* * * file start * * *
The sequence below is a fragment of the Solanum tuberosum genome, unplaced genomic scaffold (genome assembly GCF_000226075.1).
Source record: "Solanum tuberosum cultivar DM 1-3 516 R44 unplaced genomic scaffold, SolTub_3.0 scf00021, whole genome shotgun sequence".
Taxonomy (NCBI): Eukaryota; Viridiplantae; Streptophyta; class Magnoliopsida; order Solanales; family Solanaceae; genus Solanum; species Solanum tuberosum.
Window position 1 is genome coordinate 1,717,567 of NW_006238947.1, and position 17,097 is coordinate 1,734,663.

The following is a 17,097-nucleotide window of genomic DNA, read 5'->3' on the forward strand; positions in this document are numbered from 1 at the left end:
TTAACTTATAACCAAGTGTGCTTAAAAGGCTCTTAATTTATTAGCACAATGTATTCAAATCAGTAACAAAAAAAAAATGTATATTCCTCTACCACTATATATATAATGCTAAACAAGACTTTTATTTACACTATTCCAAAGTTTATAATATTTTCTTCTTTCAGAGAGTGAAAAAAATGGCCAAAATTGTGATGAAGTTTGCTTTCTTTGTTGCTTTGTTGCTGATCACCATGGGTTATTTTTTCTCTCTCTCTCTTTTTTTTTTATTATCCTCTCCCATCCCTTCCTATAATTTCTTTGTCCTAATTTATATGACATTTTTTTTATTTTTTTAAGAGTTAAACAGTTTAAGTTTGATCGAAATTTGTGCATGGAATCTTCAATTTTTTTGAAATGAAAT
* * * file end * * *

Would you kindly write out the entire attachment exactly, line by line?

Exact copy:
The sequence below is a fragment of the Solanum tuberosum genome, unplaced genomic scaffold (genome assembly GCF_000226075.1).
Source record: "Solanum tuberosum cultivar DM 1-3 516 R44 unplaced genomic scaffold, SolTub_3.0 scf00021, whole genome shotgun sequence".
Taxonomy (NCBI): Eukaryota; Viridiplantae; Streptophyta; class Magnoliopsida; order Solanales; family Solanaceae; genus Solanum; species Solanum tuberosum.
Window position 1 is genome coordinate 1,717,567 of NW_006238947.1, and position 17,097 is coordinate 1,734,663.

The following is a 17,097-nucleotide window of genomic DNA, read 5'->3' on the forward strand; positions in this document are numbered from 1 at the left end:
TTAACTTATAACCAAGTGTGCTTAAAAGGCTCTTAATTTATTAGCACAATGTATTCAAATCAGTAACAAAAAAAAAATGTATATTCCTCTACCACTATATATATAATGCTAAACAAGACTTTTATTTACACTATTCCAAAGTTTATAATATTTTCTTCTTTCAGAGAGTGAAAAAAATGGCCAAAATTGTGATGAAGTTTGCTTTCTTTGTTGCTTTGTTGCTGATCACCATGGGTTATTTTTTCTCTCTCTCTCTTTTTTTTTTATTATCCTCTCCCATCCCTTCCTATAATTTCTTTGTCCTAATTTATATGACATTTTTTTTATTTTTTTAAGAGTTAAACAGTTTAAGTTTGATCGAAATTTGTGCATGGAATCTTCAATTTTTTTGAAATGAAAT